But wait, what about race? Elle looks like a white woman, but she might be Hispanic, so we’ll just take the black victims out of Elle’s sympathy calculation: there was one woman of colour who sadly lost her life in Orlando. While her death will be felt deeply by so many hurting people, it only changes how sad Elle can get by a fraction of a percentage.
If we take into consideration gender identity, age, ability and class, though, Elle might have to bottle up even more of her sadness. When it comes right down to it, I don’t think Elle really has a right to be sad at all. I think she should treat this tragedy like she likely treated the bombings in Belgium, or the attacks in Paris: with 0% sadness, because they’re all European, and Elle, well, Elle seems to be an American. She should treat Orlando like she likely treated 9/11, where the victims were majority straight people: with 0% sadness. She should treat it like she likely treated Sandy Hook: with cool indifference because everyone was young – too young to think about sexuality, and unless you got
some gay in ya, Elle don’t give a percentage of a shit.
Where I mostly take exception, though, is what this attitude is saying about people like me. People who have devoted long hours, days and years to standing up for LGBT equality. People who, like me, identify as allies for life and for whom the issue of equal rights for the LGBT community is immensely important. People who would fight by your side, because they are compelled to because they can’t help themselves. People who think the LGBT community adds to this world; people who can’t sit through a coming out video on YouTube without finding the bottom of a box of Kleenex; people who have been a fixture at the side of a friend or a family member struggling with coming out.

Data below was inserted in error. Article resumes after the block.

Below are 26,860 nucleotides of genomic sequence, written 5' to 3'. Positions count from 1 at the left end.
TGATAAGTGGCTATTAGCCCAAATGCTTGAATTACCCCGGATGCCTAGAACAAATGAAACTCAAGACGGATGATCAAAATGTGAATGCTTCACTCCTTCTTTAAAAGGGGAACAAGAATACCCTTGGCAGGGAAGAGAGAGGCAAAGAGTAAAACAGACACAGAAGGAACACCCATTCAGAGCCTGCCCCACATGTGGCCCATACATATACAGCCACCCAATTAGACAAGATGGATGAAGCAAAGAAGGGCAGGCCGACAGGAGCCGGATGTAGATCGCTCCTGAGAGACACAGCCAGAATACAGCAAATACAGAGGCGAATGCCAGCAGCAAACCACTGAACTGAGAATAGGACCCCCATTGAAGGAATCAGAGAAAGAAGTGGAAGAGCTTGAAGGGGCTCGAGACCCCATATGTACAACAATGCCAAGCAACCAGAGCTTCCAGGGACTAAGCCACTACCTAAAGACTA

You think people like this have no right to feel any sadness over this tragedy, simply because we’re not gay.
If you’ll excuse me, Elle and Ania, but fuck you.
I have a right to my sadness. I have a right to feel gutted over this. I have a right to cry out for change and to stand up and criticize the factors that led to this horrific event. I have a right to feel for the families and the friends and boyfriends and girlfriends, husbands, sons and moms. I have a right to grieve the loss of some beautiful people, gone out to dance, in a world that has just recently begun accepting them.
I have a right to feel for those who are not entirely like me because no one has ever been entirely like me and no one ever will be entirely like me. No Elle and Ania, I feel for my fellow human beings, regardless of race, gender, religion, sexuality, or class, because that is the correct response from a decent human being. It is the expected response from someone who loves people; it is the proper response from a humanist who doesn’t see you vs. me, but who rather sees us.
And when some of us die, we feel it deeply. If you truly feel we have no right to, you’re really no better than an angry pastor celebrating this tragedy. If you really, truly feel that my sexuality strips me of the right to feel over this massacre, you’re no one I want to know.